A serious security flaw has been discovered in software used on tens of millions of Android devices that could give hackers complete access to the phone’s data.
The security vulnerability was discovered by Checkpoint researchers who were examining software running on processors made by Qualcomm.
Qualcomm, a U.S. based manufacturer, makes processors which are currently installed in around 900 million Android phones, the BBC reports.
Thankfully, there’s no evidence that these bugs have been used by hackers.
Michael Shaulov, head of mobility product management at Checkpoint, said:
I’m pretty sure you will see these vulnerabilities being used in the next three to four months. It’s always a race as to who finds the bug first, whether it’s the good guys or the bad.
Shaulov claims it took six months to reverse engineer Qualcomm’s code and reveal the bugs that allow attackers to gradually take control of a device and gain access to its data.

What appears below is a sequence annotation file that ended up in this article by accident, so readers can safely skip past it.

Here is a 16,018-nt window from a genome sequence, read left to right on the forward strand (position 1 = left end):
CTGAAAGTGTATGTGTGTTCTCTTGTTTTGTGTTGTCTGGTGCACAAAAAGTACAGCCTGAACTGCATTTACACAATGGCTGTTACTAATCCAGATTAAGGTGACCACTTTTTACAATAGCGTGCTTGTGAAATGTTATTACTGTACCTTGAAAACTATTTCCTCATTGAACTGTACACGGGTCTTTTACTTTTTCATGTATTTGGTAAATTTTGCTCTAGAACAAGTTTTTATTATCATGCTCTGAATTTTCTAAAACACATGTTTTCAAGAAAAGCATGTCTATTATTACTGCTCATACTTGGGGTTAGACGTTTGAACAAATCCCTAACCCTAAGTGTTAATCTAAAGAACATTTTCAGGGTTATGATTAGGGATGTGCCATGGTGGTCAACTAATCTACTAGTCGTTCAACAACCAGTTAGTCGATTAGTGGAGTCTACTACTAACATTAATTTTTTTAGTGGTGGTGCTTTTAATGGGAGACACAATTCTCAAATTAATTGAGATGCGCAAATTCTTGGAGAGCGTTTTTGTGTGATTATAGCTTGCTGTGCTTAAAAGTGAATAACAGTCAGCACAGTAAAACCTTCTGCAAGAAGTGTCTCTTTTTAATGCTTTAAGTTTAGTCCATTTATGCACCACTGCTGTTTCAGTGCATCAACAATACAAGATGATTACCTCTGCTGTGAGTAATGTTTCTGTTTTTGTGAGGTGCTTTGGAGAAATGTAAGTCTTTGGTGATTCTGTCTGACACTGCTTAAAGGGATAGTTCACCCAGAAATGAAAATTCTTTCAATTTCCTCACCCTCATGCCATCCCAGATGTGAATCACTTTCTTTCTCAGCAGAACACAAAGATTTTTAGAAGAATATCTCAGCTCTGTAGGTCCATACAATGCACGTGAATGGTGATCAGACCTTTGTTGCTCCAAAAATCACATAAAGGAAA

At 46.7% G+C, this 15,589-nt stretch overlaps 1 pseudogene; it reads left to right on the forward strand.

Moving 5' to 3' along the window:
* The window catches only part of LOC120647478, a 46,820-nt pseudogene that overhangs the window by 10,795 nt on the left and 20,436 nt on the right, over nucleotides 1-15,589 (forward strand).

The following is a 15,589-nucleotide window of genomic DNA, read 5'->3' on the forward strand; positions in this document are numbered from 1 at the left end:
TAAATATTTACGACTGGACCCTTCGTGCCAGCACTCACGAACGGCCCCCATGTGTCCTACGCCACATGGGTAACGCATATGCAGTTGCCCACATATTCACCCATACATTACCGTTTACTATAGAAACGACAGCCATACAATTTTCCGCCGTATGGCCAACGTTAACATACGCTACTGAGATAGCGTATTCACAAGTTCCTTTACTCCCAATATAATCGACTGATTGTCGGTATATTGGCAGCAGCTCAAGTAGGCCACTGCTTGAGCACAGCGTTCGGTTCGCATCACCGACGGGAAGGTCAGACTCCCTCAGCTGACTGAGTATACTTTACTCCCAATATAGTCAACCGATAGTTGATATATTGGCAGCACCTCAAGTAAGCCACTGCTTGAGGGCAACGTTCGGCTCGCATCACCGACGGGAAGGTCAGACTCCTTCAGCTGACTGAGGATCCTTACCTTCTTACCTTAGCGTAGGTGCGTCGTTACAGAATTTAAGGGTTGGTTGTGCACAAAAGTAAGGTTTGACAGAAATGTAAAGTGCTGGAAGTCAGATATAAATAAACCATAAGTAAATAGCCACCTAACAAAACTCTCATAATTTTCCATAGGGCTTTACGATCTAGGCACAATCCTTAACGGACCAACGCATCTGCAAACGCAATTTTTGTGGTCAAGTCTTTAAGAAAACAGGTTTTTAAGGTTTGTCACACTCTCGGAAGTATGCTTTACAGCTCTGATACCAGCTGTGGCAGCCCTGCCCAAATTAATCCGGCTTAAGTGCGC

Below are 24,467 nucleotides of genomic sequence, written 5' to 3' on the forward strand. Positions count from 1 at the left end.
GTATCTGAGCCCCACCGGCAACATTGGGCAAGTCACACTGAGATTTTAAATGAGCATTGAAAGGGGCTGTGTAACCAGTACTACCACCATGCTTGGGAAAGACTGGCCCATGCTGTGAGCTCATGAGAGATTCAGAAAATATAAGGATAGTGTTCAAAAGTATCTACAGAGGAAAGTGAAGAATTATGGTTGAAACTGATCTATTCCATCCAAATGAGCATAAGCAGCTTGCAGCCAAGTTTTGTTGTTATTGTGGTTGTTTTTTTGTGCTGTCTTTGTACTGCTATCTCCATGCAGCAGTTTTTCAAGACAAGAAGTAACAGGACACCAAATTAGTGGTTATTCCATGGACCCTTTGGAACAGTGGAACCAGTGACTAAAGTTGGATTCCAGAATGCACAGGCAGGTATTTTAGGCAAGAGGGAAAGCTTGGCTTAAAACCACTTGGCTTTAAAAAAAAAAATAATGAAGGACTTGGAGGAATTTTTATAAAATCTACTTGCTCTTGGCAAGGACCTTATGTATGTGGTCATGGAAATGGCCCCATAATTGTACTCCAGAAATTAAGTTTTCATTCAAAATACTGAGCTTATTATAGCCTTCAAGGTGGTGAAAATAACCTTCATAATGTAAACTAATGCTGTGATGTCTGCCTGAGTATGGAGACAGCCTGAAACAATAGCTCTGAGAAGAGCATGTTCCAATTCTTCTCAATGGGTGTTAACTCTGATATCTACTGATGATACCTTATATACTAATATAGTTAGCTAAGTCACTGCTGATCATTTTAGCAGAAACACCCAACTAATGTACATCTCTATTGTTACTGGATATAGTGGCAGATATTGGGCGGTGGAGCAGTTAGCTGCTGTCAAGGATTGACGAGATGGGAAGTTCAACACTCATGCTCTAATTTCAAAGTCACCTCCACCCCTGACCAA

Qualcomm are believed to be working on patches to fix the bugs and have begun manufacturing patched processors to remove the vulnerability.
Patches are also being sent to phone makers and operators, although we don’t know if these companies have issued updates to customers’ phones yet.
The list of affected devices includes:
- BlackBerry Priv
- Blackphone 1 and Blackphone 2
- Google Nexus 5X, Nexus 6 and Nexus 6P
- HTC One, HTC M9 and HTC 10
- LG G4, LG G5, and LG V10
- New Moto X by Motorola
- OnePlus One, OnePlus 2 and OnePlus 3
- US versions of the Samsung Galaxy S7 and Samsung S7 Edge
- Sony Xperia Z Ultra
More of a concept than a journalist, Tom Percival was forged in the bowels of Salford University from which he emerged grasping a Masters in journalism.
Since then his rise has been described by himself as ‘meteoric’ rising to the esteemed rank of Social Editor at UNILAD as well as working at the BBC, Manchester Evening News, and ITV.
He credits his success to three core techniques, name repetition, personality mirroring, and never breaking off a handshake.